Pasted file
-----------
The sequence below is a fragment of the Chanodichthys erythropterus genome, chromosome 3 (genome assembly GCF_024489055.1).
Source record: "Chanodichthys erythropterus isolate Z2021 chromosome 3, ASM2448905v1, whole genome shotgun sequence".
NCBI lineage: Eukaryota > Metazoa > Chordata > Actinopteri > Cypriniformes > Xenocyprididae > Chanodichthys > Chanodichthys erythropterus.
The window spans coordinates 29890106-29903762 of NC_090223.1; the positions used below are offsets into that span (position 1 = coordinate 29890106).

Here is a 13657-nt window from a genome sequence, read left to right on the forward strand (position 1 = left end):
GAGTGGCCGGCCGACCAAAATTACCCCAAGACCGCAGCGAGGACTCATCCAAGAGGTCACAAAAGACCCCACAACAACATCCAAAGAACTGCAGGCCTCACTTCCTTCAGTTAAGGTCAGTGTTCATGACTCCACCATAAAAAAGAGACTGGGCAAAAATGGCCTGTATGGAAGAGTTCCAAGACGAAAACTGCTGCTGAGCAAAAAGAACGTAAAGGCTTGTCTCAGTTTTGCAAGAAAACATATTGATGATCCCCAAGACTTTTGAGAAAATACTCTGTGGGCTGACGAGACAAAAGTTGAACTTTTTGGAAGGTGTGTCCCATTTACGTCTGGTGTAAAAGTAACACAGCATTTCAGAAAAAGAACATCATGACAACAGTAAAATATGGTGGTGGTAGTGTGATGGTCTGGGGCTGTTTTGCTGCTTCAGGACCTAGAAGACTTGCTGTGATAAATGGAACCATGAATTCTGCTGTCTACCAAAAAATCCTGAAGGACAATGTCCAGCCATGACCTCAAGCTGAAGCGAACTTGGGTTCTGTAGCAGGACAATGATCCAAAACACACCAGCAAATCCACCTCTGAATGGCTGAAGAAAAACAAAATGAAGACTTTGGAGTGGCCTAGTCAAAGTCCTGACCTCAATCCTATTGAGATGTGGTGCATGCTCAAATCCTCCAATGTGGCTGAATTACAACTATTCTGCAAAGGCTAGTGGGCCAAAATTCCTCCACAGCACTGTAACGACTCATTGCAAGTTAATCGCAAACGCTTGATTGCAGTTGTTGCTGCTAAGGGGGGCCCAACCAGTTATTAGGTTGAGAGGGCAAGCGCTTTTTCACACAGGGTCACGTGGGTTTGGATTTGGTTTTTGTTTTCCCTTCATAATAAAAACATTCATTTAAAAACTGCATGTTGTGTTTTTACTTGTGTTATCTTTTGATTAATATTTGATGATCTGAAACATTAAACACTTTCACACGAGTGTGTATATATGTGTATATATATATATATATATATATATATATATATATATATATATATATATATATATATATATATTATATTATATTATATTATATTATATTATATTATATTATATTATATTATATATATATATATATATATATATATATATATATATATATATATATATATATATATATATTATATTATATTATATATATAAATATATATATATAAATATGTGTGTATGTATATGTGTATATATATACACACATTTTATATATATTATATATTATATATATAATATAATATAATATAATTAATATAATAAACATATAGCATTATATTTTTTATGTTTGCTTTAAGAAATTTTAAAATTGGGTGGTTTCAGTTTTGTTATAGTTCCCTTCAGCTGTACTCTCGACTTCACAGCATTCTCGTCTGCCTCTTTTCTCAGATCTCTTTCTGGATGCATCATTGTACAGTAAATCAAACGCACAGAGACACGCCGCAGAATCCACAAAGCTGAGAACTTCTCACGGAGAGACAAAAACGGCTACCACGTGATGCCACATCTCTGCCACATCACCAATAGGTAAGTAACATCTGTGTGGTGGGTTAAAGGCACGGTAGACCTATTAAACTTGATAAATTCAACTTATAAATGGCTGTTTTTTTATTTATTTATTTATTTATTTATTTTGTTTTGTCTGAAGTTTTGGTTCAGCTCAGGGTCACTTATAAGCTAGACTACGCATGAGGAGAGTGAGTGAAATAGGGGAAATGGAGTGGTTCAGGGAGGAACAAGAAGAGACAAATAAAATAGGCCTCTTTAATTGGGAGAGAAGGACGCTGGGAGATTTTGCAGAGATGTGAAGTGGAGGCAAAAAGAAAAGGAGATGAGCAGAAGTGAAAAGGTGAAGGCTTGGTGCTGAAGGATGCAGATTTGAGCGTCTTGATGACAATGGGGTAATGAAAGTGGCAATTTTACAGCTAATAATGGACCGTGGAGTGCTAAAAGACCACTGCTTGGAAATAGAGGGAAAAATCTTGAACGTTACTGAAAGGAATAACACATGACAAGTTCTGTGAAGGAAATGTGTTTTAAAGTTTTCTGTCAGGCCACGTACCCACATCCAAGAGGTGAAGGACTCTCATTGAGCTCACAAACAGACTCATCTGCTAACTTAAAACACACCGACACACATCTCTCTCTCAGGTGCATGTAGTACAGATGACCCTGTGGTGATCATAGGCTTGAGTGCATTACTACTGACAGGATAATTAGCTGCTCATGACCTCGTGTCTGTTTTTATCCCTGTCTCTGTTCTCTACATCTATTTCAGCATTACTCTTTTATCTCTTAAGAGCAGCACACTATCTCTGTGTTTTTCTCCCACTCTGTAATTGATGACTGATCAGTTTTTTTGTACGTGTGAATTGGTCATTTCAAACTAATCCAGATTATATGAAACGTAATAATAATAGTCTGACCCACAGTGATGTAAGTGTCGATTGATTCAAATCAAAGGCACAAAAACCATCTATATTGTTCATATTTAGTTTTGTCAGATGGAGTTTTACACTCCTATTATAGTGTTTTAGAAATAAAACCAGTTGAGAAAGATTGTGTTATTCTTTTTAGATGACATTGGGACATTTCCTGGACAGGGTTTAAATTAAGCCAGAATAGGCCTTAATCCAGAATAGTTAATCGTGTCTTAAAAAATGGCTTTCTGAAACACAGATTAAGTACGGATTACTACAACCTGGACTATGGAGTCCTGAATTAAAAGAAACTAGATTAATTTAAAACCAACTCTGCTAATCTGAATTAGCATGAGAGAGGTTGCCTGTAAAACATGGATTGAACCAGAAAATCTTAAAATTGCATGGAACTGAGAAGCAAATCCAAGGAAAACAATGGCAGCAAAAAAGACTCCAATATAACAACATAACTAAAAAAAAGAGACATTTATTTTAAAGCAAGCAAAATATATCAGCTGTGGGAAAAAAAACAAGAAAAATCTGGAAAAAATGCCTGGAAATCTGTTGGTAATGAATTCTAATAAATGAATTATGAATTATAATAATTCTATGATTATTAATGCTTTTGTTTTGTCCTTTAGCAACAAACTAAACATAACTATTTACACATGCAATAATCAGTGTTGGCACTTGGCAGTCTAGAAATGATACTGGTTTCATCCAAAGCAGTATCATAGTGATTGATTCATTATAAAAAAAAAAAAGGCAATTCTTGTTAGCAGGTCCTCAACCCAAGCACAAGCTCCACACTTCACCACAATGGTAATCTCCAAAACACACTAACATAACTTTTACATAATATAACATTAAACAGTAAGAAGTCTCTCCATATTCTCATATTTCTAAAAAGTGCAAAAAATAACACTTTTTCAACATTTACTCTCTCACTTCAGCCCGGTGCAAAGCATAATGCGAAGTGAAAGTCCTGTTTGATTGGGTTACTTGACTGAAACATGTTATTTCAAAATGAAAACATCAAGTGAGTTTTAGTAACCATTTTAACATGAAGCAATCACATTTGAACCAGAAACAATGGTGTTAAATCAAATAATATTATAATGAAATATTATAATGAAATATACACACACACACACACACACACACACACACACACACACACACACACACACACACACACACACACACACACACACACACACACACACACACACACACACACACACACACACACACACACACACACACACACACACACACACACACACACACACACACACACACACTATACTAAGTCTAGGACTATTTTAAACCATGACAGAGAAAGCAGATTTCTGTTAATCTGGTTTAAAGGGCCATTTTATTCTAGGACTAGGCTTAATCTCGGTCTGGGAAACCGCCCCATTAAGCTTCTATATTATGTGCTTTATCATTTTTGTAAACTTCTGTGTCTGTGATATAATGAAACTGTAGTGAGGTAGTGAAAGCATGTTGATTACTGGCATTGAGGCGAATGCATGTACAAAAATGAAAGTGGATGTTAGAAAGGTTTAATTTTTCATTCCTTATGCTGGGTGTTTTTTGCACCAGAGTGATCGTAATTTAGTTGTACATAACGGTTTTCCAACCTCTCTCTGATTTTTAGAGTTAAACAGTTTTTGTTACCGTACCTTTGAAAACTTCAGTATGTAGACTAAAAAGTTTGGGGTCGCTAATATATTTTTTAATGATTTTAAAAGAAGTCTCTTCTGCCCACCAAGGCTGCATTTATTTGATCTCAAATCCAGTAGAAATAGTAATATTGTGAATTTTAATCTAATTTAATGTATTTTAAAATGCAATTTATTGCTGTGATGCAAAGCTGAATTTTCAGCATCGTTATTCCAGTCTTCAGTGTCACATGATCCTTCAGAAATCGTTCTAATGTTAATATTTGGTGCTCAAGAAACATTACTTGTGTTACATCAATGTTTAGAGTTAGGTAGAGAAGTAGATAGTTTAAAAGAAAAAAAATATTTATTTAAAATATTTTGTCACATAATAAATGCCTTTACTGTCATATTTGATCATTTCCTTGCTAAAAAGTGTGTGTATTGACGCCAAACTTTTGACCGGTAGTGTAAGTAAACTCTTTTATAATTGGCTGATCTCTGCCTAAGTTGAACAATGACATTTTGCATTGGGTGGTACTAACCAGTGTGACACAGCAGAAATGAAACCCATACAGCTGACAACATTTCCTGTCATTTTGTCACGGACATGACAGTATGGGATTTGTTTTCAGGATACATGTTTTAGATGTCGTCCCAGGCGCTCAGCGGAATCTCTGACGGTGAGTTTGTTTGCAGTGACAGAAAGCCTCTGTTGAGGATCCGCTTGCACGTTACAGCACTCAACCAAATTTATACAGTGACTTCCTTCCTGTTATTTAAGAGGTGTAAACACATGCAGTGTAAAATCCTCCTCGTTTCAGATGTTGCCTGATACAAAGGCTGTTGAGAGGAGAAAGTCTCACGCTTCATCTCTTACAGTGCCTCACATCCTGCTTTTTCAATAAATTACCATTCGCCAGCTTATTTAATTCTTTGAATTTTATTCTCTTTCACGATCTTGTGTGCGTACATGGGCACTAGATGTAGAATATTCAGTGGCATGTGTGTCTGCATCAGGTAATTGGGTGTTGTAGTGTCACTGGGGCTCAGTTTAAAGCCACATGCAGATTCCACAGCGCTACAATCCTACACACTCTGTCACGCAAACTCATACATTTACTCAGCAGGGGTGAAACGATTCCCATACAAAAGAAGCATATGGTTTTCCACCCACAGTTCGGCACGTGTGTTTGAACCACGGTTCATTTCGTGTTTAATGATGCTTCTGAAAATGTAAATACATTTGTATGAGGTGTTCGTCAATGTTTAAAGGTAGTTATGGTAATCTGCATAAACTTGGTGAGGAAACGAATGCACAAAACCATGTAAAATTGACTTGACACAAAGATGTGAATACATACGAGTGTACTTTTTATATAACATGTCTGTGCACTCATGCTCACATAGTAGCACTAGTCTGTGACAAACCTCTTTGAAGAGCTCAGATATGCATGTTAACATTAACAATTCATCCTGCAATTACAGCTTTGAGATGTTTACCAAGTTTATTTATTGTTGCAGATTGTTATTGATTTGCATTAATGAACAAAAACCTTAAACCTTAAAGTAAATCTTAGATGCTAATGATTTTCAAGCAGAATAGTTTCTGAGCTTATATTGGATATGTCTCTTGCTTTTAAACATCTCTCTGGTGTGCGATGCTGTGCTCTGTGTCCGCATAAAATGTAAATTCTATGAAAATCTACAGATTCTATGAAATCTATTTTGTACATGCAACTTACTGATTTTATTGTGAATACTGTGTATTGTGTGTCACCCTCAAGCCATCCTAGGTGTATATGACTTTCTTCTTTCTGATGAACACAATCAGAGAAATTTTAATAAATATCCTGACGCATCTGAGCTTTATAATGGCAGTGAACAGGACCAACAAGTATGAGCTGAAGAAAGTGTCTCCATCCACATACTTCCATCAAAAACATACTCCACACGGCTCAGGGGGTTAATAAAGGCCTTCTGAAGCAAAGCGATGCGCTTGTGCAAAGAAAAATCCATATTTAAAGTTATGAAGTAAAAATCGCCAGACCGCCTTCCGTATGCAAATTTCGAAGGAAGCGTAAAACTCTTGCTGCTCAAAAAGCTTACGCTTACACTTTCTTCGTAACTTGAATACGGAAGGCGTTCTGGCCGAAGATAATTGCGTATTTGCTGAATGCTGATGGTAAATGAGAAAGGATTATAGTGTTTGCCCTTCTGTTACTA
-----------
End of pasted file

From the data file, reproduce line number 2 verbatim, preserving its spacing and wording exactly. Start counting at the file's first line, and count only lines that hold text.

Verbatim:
Source record: "Chanodichthys erythropterus isolate Z2021 chromosome 3, ASM2448905v1, whole genome shotgun sequence".